If you were to pass away unexpectedly tomorrow, would your loved ones be able to access your “digital life,” or would you unintentionally leave them a mess to sort out in your absence?
When the founder of Canada’s largest bitcoin exchange died in January 2018 at the age of 30, he reportedly took to the grave the passwords to get into $137 million in bitcoin, a number the New York Times has since valued at $250 million. To be clear, this digital currency wasn’t the private property of Gerry Cotton, the founder of the exchange. That would be bad enough; this inaccessible bitcoin belongs to clients, some of whom are reportedly calling for the exhumation of Cotton’s body because they believe he faked his own death.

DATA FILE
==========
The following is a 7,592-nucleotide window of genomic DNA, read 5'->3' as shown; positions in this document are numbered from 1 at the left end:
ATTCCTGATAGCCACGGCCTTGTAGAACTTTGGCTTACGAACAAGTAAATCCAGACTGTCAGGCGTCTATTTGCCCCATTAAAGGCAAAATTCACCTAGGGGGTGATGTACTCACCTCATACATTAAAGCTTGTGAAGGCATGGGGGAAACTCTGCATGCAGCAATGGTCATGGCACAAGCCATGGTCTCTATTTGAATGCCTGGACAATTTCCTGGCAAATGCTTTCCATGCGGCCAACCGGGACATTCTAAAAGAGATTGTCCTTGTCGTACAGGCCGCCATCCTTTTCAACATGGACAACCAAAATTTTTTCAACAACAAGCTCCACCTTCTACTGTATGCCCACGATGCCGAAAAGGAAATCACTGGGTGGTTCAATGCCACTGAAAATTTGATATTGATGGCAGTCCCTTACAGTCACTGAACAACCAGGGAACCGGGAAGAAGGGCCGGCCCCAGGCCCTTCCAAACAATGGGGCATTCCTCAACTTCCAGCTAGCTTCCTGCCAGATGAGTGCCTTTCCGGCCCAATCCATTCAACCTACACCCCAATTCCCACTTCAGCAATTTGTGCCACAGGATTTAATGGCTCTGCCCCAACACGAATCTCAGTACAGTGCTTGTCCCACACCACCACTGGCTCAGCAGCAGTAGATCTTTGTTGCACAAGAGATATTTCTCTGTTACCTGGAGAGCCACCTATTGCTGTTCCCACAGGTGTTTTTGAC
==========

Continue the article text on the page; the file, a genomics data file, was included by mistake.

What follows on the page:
Of course, most of us don’t have millions of dollars in bitcoin. However, we can all learn a valuable lesson from this story. If you are the only person who is able to access online banking, investment, and insurance accounts, frequent flyer and frequent guest accounts, etc., your loved ones could have a difficult time gaining access to your digital records when you die. Similarly, if you maintain one or more websites or have cloud-hosted photo and video libraries or digital music archives, access to all of that information could be lost — or at least significantly delayed — at your death.
The good news is that there are two simple steps you can take to make things easier for those you care about:
At The Estate Planning & Legacy Law Center, we can help you evaluate and incorporate your digital assets in your overall estate plan. To learn more and to schedule a meeting, contact us today!